The New York Knicks came into Game 4 looking to avoid a second consecutive playoff series sweep. The Knicks were knocked out of the playoffs in 2004 by the Nets, and they were hoping to avoid embarrassment today versus the Boston Celtics.
Unlike Game 3 at Madison Square Garden, the Knicks were able to hit their shots early and they were dictating the pace of the game. Carmelo Anthony got off to a hot start making his first two shots, and his defense on Paul Pierce was impeccable. At the 8:00 mark of the first quarter, the Knicks held an early 10-8 lead.
The Knicks were matching the Celtics’ energy, and their collective team effort was far better than Game 3. New York’s front-court got a break when Kevin Garnett was taken out of the game with his second personal foul, and this opened the lane for penetrators and eliminated a defensive presence of the Celtics.
Amar’e Stoudemire’s back pains did not seem to affect his game in the first quarter, and he was playing with much more aggression than in previous games. Stoudemire’s front-court partner, Ronny Turiaf, provided the team with a boost of energy and his tenacity on the boards allowed the guards to attack in transition.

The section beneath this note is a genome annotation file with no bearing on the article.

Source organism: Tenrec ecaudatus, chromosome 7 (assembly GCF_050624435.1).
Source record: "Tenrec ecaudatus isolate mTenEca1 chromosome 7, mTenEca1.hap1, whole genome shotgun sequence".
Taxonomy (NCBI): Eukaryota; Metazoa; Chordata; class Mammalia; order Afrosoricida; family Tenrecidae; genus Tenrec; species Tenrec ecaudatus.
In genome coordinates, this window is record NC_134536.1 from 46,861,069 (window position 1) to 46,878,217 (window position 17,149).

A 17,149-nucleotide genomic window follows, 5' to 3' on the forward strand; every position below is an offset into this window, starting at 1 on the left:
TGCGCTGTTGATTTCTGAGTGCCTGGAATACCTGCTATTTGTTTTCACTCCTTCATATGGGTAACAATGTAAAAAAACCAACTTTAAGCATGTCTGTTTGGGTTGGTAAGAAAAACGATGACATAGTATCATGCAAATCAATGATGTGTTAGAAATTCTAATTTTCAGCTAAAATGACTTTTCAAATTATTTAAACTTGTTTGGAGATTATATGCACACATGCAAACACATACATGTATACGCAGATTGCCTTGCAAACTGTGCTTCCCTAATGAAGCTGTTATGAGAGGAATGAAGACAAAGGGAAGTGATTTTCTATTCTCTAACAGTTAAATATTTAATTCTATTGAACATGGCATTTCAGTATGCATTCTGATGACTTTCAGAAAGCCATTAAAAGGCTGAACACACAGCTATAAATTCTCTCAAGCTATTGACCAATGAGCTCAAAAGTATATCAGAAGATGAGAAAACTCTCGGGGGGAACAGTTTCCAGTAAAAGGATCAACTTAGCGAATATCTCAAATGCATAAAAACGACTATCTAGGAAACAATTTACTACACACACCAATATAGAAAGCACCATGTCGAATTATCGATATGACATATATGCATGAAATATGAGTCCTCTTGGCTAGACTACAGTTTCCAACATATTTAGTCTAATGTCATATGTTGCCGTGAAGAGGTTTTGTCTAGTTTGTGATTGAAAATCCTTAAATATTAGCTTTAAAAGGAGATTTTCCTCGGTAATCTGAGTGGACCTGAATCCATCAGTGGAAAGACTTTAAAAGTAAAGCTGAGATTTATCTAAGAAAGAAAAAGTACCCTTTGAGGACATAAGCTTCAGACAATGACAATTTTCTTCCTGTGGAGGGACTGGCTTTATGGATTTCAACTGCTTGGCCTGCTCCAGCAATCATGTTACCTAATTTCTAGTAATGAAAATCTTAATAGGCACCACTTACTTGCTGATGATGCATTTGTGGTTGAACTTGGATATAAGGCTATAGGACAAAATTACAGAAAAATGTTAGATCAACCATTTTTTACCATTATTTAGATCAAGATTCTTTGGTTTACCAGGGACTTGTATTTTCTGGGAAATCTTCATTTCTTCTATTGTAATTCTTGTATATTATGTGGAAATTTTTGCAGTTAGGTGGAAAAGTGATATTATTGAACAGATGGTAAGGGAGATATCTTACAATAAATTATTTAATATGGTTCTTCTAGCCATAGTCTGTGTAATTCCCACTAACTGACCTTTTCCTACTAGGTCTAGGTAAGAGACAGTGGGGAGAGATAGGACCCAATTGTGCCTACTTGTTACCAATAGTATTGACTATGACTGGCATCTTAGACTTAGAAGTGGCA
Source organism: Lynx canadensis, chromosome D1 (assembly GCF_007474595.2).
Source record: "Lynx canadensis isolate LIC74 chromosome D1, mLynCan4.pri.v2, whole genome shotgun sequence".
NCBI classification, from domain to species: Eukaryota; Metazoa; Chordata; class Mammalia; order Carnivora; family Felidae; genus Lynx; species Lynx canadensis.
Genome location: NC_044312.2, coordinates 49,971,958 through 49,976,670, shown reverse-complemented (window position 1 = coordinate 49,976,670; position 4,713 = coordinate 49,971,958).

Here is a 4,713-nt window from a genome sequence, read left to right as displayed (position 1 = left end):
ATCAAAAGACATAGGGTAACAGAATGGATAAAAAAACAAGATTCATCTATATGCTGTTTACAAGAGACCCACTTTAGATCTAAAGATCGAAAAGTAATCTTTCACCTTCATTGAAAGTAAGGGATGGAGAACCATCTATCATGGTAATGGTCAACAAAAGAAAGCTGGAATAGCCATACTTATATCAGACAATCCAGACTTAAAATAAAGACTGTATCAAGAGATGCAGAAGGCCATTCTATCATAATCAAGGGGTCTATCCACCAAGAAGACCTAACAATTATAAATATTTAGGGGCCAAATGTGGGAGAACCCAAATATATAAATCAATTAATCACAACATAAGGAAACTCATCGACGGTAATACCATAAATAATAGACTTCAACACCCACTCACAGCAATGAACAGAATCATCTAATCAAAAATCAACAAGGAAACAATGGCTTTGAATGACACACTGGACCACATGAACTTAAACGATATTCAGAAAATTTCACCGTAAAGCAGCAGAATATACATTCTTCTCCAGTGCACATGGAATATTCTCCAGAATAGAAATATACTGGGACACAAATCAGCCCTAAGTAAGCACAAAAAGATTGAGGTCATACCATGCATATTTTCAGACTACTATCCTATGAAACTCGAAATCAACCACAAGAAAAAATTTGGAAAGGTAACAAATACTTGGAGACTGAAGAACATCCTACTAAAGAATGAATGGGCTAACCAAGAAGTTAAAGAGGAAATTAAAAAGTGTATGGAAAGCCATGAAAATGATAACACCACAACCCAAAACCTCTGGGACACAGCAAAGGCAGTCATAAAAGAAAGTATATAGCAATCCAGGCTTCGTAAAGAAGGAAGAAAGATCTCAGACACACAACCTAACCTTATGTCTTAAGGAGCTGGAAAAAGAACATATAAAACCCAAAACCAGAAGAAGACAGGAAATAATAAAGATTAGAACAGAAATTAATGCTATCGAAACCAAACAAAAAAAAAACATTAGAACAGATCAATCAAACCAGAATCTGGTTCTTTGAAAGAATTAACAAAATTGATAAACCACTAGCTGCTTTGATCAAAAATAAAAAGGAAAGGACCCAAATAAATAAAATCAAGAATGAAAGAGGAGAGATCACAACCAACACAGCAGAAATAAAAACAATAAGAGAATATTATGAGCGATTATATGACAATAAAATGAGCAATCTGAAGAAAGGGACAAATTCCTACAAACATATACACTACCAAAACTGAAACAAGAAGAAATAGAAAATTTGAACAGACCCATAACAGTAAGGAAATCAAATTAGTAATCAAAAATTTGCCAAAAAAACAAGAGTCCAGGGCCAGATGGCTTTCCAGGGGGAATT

When the Knicks’ bench players were inserted into the game in the latter half of the quarter, they maintained the effort set forth by the starters and they continued to play in an up-tempo style. However, with the reserves on the floor, the Knicks lost their defensive intensity and the Celtics extended their lead before the conclusion of the period.
In the first quarter of Game 3, the Knicks were facing a double-digit lead and the Celtics had taken full control of momentum. However, in Game 4 the Knicks faced only a 29-23 deficit and were playing well against the veteran Celtics team. Carmelo Anthony led the team with 15 points, while the rest of the team had only eight points.
The Knicks were not able to hit their shots to begin the second quarter, and the team was playing mediocre defense. The Celtics bench was having a far more productive period than the Knicks’ reserves, and most of their points came inside the paint. Stoudemire began the game missing his first nine shots, and his lack of productivity hurt the Knicks’ chances of reclaiming the lead. At the 7:41 mark of the second quarter, the Knicks found themselves trailing by ten points, 37-27.